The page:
Information is starting to trickle out of the White House about the budget proposals that the President is to release on Wednesday of next week. The proposal will be controversial because it includes cuts in Social Security and Medicare spending. Here's what we know so far about the tax proposals in the plan.
1. It appears that President Obama will propose less in new revenue than the $975 billion called for in the budget resolution approved by the Democratic majority in the Senate. This seems very ill-advised, as we have already noted that the Senate resolution would not even raise enough revenue to pay for the level of spending that Ronald Reagan presided over. As the Washington Post explains,
The budget is more conservative than Obama’s earlier proposals, which called for $1.6 trillion in new taxes and fewer cuts to health and domestic spending programs. Obama is seeking to raise $580 billion in tax revenue by limiting deductions for the wealthy and closing loopholes for certain industries like oil and gas.
This revenue would be used to reduce the deficit.
The President's proposal will have some additional revenue-raising proposals, "increased tobacco taxes and more limited retirement accounts for the wealthy that are meant to pay for new spending." It is unclear how much those additional proposals would raise, but it appears that the total new revenue would be below what the Senate budget resolution calls for.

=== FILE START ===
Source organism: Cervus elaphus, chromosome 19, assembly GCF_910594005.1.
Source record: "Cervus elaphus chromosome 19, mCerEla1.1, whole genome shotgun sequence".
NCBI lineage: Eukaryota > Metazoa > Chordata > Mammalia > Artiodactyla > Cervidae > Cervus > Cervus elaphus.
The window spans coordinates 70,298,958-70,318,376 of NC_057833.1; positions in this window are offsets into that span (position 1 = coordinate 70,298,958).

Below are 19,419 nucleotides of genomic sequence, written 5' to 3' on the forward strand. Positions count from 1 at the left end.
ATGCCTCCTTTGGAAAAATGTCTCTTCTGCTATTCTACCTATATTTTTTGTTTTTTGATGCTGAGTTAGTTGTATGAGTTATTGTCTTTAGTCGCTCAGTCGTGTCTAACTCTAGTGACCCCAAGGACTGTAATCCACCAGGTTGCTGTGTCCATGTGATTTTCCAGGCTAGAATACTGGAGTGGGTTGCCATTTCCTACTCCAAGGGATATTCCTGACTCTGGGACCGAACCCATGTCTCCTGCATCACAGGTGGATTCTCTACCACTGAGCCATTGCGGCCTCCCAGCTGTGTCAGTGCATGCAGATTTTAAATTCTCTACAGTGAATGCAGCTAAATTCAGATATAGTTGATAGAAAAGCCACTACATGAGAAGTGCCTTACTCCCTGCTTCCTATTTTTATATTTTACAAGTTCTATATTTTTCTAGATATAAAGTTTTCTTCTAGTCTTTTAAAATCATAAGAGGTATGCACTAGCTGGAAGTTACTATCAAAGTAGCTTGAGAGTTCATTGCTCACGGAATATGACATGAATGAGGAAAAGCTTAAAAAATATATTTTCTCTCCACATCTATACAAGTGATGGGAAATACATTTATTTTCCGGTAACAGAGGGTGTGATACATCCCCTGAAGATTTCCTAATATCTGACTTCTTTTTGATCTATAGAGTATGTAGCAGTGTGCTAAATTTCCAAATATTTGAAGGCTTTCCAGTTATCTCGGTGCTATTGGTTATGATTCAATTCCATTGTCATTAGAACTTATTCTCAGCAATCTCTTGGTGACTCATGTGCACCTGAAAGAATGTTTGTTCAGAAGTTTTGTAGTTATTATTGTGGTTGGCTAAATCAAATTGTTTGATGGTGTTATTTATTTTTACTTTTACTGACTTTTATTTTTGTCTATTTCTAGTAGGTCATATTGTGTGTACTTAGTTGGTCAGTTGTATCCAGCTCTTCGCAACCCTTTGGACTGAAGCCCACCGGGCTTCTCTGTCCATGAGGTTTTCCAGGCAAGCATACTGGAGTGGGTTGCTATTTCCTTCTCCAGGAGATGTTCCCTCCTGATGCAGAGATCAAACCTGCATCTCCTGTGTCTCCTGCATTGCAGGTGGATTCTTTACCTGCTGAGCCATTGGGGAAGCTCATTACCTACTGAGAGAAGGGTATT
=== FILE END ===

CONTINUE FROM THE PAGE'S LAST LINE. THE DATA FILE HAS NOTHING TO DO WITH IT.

2. The vast majority of the President's proposed new revenue would come from his proposal to limit the tax savings of each dollar of certain deductions and exclusions claimed by wealthy taxpayers to 28 cents. A recent CTJ report breaks down the composition of the tax expenditures limited by this proposal and how some taxpayers would be affected.
3. One of the new revenue-raising proposals from the President that would pay for new spending is a limit on individual retirement accounts (IRAs) for the wealthy that CTJ proposed in its recent working paper on revenue proposals. We noted that IRAs provide a tax subsidy to encourage retirement saving, which Congress surely never intended to allow Mitt Romney to save $87 million tax-free.
The Washington Post reports Obama’s plan would
… also seek to generate revenue by limiting how much wealthy individuals can accrue in their tax-retirement accounts. Such accounts would be capped at $3 million in 2013 dollars — which officials say is enough to finance a $205,000 a year income.
We’ll have more analysis as we learn more.